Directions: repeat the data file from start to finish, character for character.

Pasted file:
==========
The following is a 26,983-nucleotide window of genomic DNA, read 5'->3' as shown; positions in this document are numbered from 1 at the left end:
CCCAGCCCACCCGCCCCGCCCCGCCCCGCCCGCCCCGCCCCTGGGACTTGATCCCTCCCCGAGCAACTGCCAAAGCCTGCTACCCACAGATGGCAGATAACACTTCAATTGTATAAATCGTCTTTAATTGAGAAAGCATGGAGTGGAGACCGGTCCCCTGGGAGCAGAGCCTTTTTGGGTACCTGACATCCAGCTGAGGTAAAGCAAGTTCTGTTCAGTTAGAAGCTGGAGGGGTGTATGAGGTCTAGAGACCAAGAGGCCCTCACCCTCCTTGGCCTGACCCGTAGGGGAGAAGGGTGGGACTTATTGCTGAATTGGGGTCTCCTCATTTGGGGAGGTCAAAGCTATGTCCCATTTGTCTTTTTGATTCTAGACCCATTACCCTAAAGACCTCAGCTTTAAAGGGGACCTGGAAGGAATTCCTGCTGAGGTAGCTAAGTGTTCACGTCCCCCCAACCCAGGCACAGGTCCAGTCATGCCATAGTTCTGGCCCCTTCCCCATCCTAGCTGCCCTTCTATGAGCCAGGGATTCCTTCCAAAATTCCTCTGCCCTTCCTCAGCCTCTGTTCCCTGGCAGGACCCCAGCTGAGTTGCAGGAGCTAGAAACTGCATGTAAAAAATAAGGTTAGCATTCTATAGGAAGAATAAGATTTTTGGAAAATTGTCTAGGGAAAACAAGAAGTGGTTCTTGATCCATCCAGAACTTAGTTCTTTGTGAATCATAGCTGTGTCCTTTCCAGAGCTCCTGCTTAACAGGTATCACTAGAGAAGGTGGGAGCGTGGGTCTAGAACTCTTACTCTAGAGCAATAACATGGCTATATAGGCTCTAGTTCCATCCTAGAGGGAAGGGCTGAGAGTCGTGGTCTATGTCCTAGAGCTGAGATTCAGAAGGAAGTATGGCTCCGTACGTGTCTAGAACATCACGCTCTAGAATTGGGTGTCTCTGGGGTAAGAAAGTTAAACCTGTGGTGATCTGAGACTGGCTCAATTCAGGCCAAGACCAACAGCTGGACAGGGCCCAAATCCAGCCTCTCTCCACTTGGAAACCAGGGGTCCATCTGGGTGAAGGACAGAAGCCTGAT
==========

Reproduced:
The following is a 26,983-nucleotide window of genomic DNA, read 5'->3' as shown; positions in this document are numbered from 1 at the left end:
CCCAGCCCACCCGCCCCGCCCCGCCCCGCCCGCCCCGCCCCTGGGACTTGATCCCTCCCCGAGCAACTGCCAAAGCCTGCTACCCACAGATGGCAGATAACACTTCAATTGTATAAATCGTCTTTAATTGAGAAAGCATGGAGTGGAGACCGGTCCCCTGGGAGCAGAGCCTTTTTGGGTACCTGACATCCAGCTGAGGTAAAGCAAGTTCTGTTCAGTTAGAAGCTGGAGGGGTGTATGAGGTCTAGAGACCAAGAGGCCCTCACCCTCCTTGGCCTGACCCGTAGGGGAGAAGGGTGGGACTTATTGCTGAATTGGGGTCTCCTCATTTGGGGAGGTCAAAGCTATGTCCCATTTGTCTTTTTGATTCTAGACCCATTACCCTAAAGACCTCAGCTTTAAAGGGGACCTGGAAGGAATTCCTGCTGAGGTAGCTAAGTGTTCACGTCCCCCCAACCCAGGCACAGGTCCAGTCATGCCATAGTTCTGGCCCCTTCCCCATCCTAGCTGCCCTTCTATGAGCCAGGGATTCCTTCCAAAATTCCTCTGCCCTTCCTCAGCCTCTGTTCCCTGGCAGGACCCCAGCTGAGTTGCAGGAGCTAGAAACTGCATGTAAAAAATAAGGTTAGCATTCTATAGGAAGAATAAGATTTTTGGAAAATTGTCTAGGGAAAACAAGAAGTGGTTCTTGATCCATCCAGAACTTAGTTCTTTGTGAATCATAGCTGTGTCCTTTCCAGAGCTCCTGCTTAACAGGTATCACTAGAGAAGGTGGGAGCGTGGGTCTAGAACTCTTACTCTAGAGCAATAACATGGCTATATAGGCTCTAGTTCCATCCTAGAGGGAAGGGCTGAGAGTCGTGGTCTATGTCCTAGAGCTGAGATTCAGAAGGAAGTATGGCTCCGTACGTGTCTAGAACATCACGCTCTAGAATTGGGTGTCTCTGGGGTAAGAAAGTTAAACCTGTGGTGATCTGAGACTGGCTCAATTCAGGCCAAGACCAACAGCTGGACAGGGCCCAAATCCAGCCTCTCTCCACTTGGAAACCAGGGGTCCATCTGGGTGAAGGACAGAAGCCTGAT